Chinese and Japanese food appeared popular in a pedestrian precinct together with large shops selling all sorts of home goods.


Stopped off at the cathedral – obviously Catholic as there was a shop at the back of it – for a guaranteed respite from the heat.  Out the back lots of people were queuing for goods at another shop.  I think this was a government issue / ration shop as there were stacks of family staples available.

Lunch of chic pea soup and a speciality beef sandwich was then only interrupted by the continual band playing live. Cubans don’t believe in recorded music – everything is live – and you are expected to tip the band every time.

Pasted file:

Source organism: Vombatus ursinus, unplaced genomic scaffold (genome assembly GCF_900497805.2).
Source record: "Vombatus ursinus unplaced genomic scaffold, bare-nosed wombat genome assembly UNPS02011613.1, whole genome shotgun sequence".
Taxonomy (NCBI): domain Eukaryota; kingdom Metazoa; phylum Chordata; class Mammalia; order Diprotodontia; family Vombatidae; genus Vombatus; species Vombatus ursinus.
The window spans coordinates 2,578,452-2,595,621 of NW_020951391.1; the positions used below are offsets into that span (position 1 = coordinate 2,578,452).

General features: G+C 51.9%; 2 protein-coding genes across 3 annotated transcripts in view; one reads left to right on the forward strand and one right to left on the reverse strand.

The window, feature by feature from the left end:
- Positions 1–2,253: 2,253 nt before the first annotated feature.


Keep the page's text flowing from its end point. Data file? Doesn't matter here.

Moving on, I managed to catch 40 winks on the bus having found the reclining switch. Just after a brief driving tour of the chimneys of a sugar cane processing plant. This was definitely not in a tourist area and the old decaying grandeus colonial buildings in the village surrounding it are probably the truest picture of Cuba that we have yet seen .

Woke up 2 hours later at a town called Florida and a truck stop cafe where I purchased a large marzipan cake.  Apparently it was meant for 8 servings. There goes the diet.


Another hour later and we arrived at Camaguey, a town quite far from the coast that was designed with a complicated street pattern to help repel pirates. Inland pirates I guess. Oh arrrgh.

Parking the bus opposite the train station we were warned that early morning trains rather than dogs or roosters would be the biggest problem tonight.